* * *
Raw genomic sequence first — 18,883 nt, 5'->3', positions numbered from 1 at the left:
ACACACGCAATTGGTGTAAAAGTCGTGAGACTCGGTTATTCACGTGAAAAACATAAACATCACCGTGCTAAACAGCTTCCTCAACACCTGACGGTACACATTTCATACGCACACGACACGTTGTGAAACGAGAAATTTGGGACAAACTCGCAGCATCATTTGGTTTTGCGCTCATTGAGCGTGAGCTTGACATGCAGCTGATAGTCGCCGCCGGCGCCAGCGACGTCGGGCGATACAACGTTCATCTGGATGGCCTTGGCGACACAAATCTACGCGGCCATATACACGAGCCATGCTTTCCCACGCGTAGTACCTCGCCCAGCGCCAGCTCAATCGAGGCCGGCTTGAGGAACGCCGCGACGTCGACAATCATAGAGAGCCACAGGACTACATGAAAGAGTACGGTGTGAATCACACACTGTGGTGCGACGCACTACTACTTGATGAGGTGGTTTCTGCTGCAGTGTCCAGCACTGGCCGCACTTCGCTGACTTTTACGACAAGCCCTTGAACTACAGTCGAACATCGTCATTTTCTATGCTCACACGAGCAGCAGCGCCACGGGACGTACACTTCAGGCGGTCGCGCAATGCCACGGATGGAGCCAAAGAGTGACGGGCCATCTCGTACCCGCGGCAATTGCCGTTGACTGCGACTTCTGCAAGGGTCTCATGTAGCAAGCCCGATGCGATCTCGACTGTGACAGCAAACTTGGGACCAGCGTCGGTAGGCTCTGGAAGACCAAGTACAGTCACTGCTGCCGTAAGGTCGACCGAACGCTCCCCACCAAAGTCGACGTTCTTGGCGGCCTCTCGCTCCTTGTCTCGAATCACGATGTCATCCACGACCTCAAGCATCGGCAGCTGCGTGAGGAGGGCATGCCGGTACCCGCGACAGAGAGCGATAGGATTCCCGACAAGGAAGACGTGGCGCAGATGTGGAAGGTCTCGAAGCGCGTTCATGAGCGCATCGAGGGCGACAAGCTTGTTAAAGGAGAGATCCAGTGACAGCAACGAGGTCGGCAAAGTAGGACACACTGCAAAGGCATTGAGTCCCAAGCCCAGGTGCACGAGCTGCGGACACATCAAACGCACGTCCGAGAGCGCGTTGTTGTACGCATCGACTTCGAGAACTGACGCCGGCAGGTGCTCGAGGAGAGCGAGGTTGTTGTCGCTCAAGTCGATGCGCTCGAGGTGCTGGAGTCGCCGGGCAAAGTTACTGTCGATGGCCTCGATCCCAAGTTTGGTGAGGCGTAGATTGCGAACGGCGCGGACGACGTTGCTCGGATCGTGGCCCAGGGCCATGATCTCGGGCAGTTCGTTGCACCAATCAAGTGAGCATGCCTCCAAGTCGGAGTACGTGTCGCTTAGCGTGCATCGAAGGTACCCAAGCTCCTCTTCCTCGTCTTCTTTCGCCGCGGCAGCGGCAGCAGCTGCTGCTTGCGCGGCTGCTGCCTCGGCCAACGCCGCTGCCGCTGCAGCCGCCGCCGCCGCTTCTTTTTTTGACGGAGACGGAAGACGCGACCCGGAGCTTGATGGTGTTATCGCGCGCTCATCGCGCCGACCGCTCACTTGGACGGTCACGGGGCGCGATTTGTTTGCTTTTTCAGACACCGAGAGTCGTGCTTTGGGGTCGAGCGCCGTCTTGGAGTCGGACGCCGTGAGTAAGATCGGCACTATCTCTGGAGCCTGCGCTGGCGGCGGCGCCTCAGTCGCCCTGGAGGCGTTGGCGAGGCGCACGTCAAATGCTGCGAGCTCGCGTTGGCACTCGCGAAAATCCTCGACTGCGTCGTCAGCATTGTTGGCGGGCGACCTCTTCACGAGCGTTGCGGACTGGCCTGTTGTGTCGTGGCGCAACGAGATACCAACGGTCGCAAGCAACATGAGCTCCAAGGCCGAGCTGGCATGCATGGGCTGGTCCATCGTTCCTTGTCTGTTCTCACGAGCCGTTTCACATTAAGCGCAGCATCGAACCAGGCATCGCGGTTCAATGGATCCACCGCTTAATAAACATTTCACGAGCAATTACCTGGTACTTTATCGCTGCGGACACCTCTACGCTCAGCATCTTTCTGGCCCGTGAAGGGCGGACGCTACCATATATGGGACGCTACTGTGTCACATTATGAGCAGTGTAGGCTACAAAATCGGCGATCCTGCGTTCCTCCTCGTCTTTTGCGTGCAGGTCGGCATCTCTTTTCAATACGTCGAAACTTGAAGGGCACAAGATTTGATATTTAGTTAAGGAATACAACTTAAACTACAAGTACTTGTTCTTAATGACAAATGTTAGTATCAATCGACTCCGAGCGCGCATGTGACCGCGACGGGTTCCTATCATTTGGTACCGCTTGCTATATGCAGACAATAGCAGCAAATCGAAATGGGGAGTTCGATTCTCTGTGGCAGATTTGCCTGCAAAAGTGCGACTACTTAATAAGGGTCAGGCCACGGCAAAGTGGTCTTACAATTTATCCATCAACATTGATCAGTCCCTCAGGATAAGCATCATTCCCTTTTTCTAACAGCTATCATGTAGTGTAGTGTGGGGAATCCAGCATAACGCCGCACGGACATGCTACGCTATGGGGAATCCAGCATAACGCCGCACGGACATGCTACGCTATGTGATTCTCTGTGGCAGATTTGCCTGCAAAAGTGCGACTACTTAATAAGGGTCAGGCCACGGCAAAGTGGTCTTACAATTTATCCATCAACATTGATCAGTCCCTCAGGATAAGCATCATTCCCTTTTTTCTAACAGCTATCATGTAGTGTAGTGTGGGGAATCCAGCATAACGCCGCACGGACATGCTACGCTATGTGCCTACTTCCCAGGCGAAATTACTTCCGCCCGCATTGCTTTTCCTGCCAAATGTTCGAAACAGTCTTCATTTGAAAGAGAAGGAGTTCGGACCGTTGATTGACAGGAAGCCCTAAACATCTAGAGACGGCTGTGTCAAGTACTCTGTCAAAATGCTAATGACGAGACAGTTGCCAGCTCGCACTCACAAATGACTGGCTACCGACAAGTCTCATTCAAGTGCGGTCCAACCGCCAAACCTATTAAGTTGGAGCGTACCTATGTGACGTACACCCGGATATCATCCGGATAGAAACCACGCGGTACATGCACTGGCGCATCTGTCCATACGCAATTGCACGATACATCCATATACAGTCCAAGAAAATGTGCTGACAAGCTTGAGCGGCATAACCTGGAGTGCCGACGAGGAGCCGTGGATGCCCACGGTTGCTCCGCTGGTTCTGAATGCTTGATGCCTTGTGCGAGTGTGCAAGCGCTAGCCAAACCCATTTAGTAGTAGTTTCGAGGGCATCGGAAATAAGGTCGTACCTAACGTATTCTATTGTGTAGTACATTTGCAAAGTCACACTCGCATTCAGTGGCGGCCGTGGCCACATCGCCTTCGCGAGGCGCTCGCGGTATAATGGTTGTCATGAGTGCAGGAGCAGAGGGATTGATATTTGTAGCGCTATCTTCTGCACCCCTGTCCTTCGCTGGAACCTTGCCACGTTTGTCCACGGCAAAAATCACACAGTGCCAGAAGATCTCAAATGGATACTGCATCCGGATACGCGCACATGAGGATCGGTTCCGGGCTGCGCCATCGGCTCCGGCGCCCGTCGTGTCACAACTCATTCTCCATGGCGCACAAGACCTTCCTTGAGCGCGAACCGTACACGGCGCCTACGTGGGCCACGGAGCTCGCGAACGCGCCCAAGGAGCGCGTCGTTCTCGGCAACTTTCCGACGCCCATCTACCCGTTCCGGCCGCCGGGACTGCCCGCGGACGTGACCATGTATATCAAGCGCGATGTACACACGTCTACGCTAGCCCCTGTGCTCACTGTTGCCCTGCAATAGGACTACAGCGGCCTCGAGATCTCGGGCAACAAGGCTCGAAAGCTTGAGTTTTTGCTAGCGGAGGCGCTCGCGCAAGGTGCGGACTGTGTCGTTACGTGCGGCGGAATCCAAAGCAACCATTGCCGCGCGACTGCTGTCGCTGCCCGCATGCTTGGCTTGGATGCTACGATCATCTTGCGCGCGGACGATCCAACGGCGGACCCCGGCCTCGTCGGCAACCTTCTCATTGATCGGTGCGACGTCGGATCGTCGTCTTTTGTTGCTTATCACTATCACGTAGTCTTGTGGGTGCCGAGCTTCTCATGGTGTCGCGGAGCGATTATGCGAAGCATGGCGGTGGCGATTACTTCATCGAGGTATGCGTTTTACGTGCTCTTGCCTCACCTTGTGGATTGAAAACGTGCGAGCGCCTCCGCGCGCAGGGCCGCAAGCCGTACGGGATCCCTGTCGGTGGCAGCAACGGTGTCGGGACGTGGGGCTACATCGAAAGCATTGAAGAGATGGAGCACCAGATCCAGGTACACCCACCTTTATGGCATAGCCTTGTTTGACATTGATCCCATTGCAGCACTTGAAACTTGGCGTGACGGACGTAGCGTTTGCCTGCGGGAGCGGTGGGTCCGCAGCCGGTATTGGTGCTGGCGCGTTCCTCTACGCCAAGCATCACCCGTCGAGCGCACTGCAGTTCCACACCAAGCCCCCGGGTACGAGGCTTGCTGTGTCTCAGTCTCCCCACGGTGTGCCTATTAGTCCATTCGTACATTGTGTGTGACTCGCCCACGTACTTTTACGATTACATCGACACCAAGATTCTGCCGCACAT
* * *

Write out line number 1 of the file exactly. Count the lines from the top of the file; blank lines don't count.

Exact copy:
Raw genomic sequence first — 18,883 nt, 5'->3', positions numbered from 1 at the left: